re pa

megh se malhaar le tu. . .
megh se malhaar le tu
gandh se gandhaar le tu
gandh se gandhaar le tu
dhol pancham kokila ka
tu bahaa re raag re. . .
saadh re..ae
mann sur ko saadh re
saadh re..ae
mann sur ko saadh re

mann yahi tu dhyaan rakh
mann yahi tu dhyaan rakh
sur ki sahi pehchaan rakh
sur ki sahi pehchaan rakh
tu rahe ya na rahe
par sur rahe abaad re..ae
ae..ae

saadh re..ae
mann sur ko saadh re
saadh re..ae..ae
mann sur ko saadh re
saadh re..ae
mann sur ko saadh re

———————————————————
Hindi script lyrics (Provided by Sudhir)
———————————————————

साध रे
मन सुर को साध रे
साध रे
मन सुर को साध रे

एक मन को
दूसरे से
बांध रे
साध रे
मन सुर को साध रे
साध रे॰॰ए॰॰ए
मन सुर को साध रे

ता॰॰आ॰॰आन है सूरज किरण
ता॰॰आ॰॰आन है सूरज किरण
आलाप नीलम का गगन
आलाप नीलम का गगन
अब उगे अंकुर धरा पर
बांध ऐसा राग रे॰॰ए॰॰ए
साध रे॰॰ए
मन सुर को साध रे
साध रे॰॰ए
मन सुर को साध रे

म प नी नी नी ध
नी॰ ॰ ॰ स
ग नी म प
प ग
म रे
रे प

मेघ से मल्हार ले तू॰ ॰ ॰
मेघ से मल्हार ले तू
गंध से गंधार ले तू
गंध से गंधार ले तू
ढोल पंचम कोकिला का
तू बहा रे राग रे॰ ॰ ॰
साध रे॰॰ए
मन सुर को साध रे
साध रे॰॰ए
मन सुर को साध रे

मन यही तू ध्यान रख
मन यही तू ध्यान रख
सुर की सही पहचान रख
तू रहे या ना रहे पर
सुर रहे आबाद रे॰॰ए
॰॰ए॰॰ए

साध रे॰॰ए
मन सुर को साध रे
साध रे॰॰ए॰॰ए
मन सुर को साध रे
साध रे॰॰ए
मन सुर को साध रे


This article is written by Sadanand Kamath, a fellow enthusaist of Hindi movie music and a contributor to this blog. This article is meant to be posted in atulsongaday.me. If this article appears in other sites without the knowledge and consent of the web administrator of atulsongaday.me, then it is piracy of the copyright content of atulsongaday.me and is a punishable offence under the existing laws.

Blog Day :

4299 Post No. : 15559

———————————–
Hindi Songs in Bangla Films – 25
———————————–

The personality I am going to persent in this article is one of the greatest exponents of Hindustani classical music. He has been often referred to as the ‘Tansen of the 20th Century’. He is also credited with creating an unique style of rendition with shorter ‘aalaaps’ and ‘vilambit’ (slow), greater emphasis on ‘taans’ and ‘sargams’ much against the likings of purists among the Hindustani classical vocalists. He did these improvisations to make his presentation interesting to his audience. This style of renditions was later to become an integral part of Kasur-Patiala Gharana for the nextgen vocalists. He is none other than Padma Bhushan Ustad Bade Ghulam Ali Khan whose 52nd Remembrance Day falls today, the April 25th.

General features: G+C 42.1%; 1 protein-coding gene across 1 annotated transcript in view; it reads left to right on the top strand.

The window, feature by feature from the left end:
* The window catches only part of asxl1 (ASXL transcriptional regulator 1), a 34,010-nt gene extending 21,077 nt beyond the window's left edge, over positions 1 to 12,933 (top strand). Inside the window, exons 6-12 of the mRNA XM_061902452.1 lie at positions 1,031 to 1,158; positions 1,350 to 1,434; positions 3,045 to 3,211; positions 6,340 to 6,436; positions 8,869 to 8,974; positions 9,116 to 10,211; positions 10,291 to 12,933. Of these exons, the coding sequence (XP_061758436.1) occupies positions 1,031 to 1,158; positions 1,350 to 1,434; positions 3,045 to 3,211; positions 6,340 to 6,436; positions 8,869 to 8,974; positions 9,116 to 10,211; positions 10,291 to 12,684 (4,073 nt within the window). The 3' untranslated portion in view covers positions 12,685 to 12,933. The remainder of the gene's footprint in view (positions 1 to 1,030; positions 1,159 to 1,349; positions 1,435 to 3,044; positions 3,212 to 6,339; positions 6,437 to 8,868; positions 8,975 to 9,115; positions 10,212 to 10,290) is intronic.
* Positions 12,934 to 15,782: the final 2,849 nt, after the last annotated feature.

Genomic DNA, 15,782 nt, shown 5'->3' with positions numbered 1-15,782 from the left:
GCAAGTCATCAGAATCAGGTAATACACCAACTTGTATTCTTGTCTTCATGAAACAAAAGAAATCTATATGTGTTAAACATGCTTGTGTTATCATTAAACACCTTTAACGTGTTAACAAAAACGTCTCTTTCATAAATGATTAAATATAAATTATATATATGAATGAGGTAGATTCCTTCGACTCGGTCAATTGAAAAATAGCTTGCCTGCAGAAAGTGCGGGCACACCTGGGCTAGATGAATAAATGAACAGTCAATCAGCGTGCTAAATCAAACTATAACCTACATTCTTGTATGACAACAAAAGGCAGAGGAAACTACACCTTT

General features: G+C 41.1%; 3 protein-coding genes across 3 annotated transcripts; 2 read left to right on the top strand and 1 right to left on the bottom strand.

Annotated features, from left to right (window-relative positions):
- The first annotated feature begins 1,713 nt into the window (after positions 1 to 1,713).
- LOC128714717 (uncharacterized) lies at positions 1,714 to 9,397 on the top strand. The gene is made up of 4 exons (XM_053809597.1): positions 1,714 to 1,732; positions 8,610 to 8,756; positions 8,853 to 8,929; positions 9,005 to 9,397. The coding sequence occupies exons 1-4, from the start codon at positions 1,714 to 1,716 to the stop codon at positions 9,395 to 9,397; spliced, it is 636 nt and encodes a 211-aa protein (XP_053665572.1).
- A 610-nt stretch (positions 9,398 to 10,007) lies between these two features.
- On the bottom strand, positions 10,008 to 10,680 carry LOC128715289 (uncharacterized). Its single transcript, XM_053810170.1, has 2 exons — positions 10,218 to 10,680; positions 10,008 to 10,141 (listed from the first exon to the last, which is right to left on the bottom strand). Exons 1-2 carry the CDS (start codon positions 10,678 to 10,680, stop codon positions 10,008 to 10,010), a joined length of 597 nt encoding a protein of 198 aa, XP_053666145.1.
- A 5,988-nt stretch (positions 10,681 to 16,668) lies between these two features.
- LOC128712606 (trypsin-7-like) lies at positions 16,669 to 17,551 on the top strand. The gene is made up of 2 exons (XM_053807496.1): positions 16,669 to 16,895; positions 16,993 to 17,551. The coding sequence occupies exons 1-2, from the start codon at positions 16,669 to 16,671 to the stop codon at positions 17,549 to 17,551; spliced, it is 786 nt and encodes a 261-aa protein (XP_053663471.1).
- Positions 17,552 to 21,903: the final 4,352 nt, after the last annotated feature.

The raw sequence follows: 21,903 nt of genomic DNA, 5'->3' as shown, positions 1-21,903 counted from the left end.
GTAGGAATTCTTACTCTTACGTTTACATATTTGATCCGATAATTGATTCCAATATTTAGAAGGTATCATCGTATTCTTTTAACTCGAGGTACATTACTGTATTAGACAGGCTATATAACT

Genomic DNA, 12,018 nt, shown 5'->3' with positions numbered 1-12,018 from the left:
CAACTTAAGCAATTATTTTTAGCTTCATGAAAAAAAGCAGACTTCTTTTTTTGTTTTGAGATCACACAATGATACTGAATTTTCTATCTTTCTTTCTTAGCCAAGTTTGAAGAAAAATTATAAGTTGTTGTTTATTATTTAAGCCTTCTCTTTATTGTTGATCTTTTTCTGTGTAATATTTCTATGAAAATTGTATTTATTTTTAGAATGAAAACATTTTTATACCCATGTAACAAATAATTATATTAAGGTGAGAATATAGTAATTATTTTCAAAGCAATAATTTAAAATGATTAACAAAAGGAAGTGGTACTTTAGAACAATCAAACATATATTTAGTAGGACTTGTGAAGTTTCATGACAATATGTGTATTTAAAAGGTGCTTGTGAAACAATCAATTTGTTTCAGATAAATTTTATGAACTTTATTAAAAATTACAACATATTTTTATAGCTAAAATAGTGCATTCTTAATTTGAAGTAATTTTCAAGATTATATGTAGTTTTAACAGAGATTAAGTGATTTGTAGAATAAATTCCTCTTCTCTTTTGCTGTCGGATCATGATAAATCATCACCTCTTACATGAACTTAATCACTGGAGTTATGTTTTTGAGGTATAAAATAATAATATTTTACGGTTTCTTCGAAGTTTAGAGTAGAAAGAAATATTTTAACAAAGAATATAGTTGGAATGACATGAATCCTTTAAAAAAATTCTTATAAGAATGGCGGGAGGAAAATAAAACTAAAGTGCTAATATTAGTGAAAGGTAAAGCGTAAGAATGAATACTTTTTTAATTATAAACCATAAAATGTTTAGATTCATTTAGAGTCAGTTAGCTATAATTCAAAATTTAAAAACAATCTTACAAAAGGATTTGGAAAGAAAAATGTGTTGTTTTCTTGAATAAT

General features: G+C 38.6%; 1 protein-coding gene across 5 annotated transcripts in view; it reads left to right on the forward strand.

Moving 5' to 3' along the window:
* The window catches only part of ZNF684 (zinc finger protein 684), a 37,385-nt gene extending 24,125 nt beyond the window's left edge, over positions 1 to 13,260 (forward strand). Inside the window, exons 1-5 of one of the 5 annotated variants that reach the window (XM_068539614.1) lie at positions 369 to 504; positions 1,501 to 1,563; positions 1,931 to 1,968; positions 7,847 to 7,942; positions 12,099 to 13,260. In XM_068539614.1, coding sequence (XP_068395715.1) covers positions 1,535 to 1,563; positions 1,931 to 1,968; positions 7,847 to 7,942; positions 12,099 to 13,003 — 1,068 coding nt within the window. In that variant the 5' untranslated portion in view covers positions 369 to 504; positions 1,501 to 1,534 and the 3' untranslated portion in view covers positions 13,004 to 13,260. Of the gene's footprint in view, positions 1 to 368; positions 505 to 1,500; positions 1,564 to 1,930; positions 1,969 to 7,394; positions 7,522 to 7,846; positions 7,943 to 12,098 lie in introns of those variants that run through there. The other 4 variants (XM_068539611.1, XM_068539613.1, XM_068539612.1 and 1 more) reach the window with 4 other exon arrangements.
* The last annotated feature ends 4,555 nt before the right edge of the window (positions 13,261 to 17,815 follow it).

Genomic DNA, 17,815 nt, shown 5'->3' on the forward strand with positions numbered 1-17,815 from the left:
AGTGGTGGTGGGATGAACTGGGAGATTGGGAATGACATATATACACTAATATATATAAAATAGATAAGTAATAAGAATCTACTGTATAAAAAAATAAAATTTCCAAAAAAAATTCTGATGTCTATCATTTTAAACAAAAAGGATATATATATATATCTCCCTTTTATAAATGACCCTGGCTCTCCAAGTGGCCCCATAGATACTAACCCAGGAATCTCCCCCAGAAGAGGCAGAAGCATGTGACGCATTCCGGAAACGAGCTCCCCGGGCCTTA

Ustad Bade Ghulam Ali Khan (02/04/1902 – 25/04/1968) was born in Kasur, Punjab (now in Pakistan) in the family of three generations of singers. I had discussed in detail the profile of Khan Saheb in my article “Prem Jogan Ban Ke”. So, I will skip that part. During the intervening period, I have come across some interesting information especially from the writings of Professor BR Deodhar and GN Joshi, both Hindustani classical singers and musicologists. GN Joshi was also associated with HMV for a long time in popularising the classical and semi-classical music. Both of them were the close friends of Khan Saheb.

Khan Saheb started his training as a vocalist in Khayal singing. But it was his unique way of singing Thumris that enthralled his audience. Thumri as one of the forms of semi-classical singing was on the declining trajectory after the Indian mutiny in 1857 and the consequential decline of aristocracy which used to patronise the Hindustani classical musicians and singers. It was Khan Saheb who revived the Thumri form of semi-classical singing and made popular among the masses by improvising his presentation which sometime defied the traditional form of rendition.

Professor BR Deodhar has described an incident in one of his articles which appeared in 1949. He pointed out to Khan Saheb as to why his recitals left in a state of unfulfillment for purist like him. Without giving him reply to his query, Khan Saheb invited him to attend one of his forthcoming concerts to get the answer. In that concert, Khan Saheb sang Raag Darbari Kanhra in a traditional format. After the end of the concert, Professor Deodhar was very pleased and asked him as to why he was not singing the way he sang in the concert. Khan Saheb’s reply was that not all the audience were musically intelligent like him. A majority of audience who have only the basic knowledge of Hindustani classical music would like some kind of sensation and ‘harkat’ in presentations. Otherwise they would think that I am a sickly person.